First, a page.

Teachers use strategies to motivate and support students to achieve future success. A culture of high expectations of and for Pacific students’ success underpins all interactions. Pacific students, through mentoring programmes and role modelling, develop clear educational pathways, a sense of purpose, and are motivated to achieve.

The school has close links with parents, families and communities. 'Parent empowerment' evenings are opportunities for parents, caregivers and the community to ask questions, raise concerns and make suggestions about their daughters’ learning.

Professional development, informed by research and student voice, is helping the board, leaders and teachers to understand and remain focused on raising Pacific student achievement. They work together to raise young women’s academic and all-round excellence.

4 Sustainable Performance

How well placed is the school to sustain and improve its performance?

The school is very well placed to sustain and improve its performance. Effective self review is evident in systems, practices, and teaching and learning. The board’s strategic goals are clearly reflected in practice at all levels of the school.

The wellbeing of all students, and especially Māori and Pacific students, underpins decision making in this school. The board maintains a clear strategic approach to student wellbeing with specific strategic goals and objectives that focus on the environment, restorative practices and student attendance. This strategic approach provides a strong foundation for students to access meaningful learning and take responsibility for their own wellbeing.

Trustees and school leaders use self review effectively to sustain a continuous cycle of development that will improve student learning. They evaluate the impact of programmes and initiatives using the school’s comprehensive achievement information to make strategic decisions designed to improve outcomes for students. The board continues to place a high priority on supporting Māori student achievement.

The experienced principal and her supportive leadership team work collaboratively to foster the relationship-focused school culture. They mentor and support middle leaders of learning and teachers and actively work to grow leadership at all levels of the school. Effective quality assurance processes help to provide senior leaders and trustees with good information to guide decision making. Through the principal, the school takes an active leadership role in local and educational communities.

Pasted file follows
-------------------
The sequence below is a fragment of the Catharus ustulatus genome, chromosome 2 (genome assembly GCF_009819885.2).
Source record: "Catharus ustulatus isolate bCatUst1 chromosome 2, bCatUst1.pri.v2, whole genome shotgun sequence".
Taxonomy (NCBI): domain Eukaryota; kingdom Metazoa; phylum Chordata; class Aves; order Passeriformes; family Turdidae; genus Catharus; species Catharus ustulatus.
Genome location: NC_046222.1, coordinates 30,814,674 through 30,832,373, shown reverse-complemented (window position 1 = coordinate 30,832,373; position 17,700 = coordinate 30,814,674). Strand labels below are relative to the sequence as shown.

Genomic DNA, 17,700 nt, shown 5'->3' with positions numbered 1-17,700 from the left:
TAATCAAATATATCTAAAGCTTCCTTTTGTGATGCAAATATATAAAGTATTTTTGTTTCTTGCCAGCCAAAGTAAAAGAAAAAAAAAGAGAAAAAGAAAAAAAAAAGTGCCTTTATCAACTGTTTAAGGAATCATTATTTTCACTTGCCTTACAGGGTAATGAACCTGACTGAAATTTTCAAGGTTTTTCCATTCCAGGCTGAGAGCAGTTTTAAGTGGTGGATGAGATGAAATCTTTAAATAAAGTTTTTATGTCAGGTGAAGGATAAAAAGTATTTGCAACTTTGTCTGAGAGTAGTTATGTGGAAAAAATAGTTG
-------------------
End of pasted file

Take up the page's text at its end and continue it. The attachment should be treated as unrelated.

The board is very capable and reflects the diverse Kelston community. Trustees value the school’s strong and mutually beneficial relationships with the school community. They take every opportunity to engage with the community through networking and school activities.

Provision for international students

The school is a signatory to the Code of Practice for the Pastoral Care of International Students (the Code) established under section 238F of the Education Act 1989. The school has attested that it complies with all aspects of the Code.

At the time of this review four international students were attending the school. The school also hosts school groups for short stays as part of an ongoing relationship with schools in Japan.

The school provides a high standard of pastoral care for the international students and gives them regular opportunities to talk about their goals and experiences. The students are well supported in classrooms by bilingual teacher aides and an effective student buddy system. They are making good progress towards achieving their goals. The students appreciate the friendly culture and enjoy being involved in school activities. The international Dean, principal and board use considered processes to monitor the quality of provision for international students and to ensure compliance with the Code.

Board assurance on legal requirements

Before the review, the board of trustees and principal of the school completed the ERO Board Assurance Statement and Self-Audit Checklists. In these documents they attested that they had taken all reasonable steps to meet their legislative obligations related to:

  • board administration
  • curriculum
  • management of health, safety and welfare
  • personnel management
  • financial management
  • asset management.

During the review, ERO checked the following items because they have a potentially high impact on student achievement:

  • emotional safety of students (including prevention of bullying and sexual harassment)
  • physical safety of students
  • teacher registration
  • processes for appointing staff
  • stand-downs, suspensions, expulsions and exclusions
  • attendance.

When is ERO likely to review the school again?

ERO is likely to carry out the next review in four-to-five years.

Dale Bailey

National Manager Review Services

Northern Region

16 May 2014

About the School

Location

New Lynn, Auckland

Ministry of Education profile number

84

School type

Secondary (Years 9 to 15)

School roll

597

Number of international students

4

Gender composition

Girls 100%

Ethnic composition

Māori

NZ European/Pākehā

Samoan

Tongan

Fijian

Middle Eastern

Indian

African

South East Asian

Cook Island Māori

Niue

other Pacific

other

16%

4%

30%

11%

6%

6%

5%

3%

3%

2%

4%

8%

2%

Special Features

Onsite Kelston Deaf Education Centre

Hauora Centre

Review team on site

February 2014

Date of this report

16 May 2014

Most recent ERO report(s)

Education Review

Education Review

Education Review

January 2011

December 2007

October 2004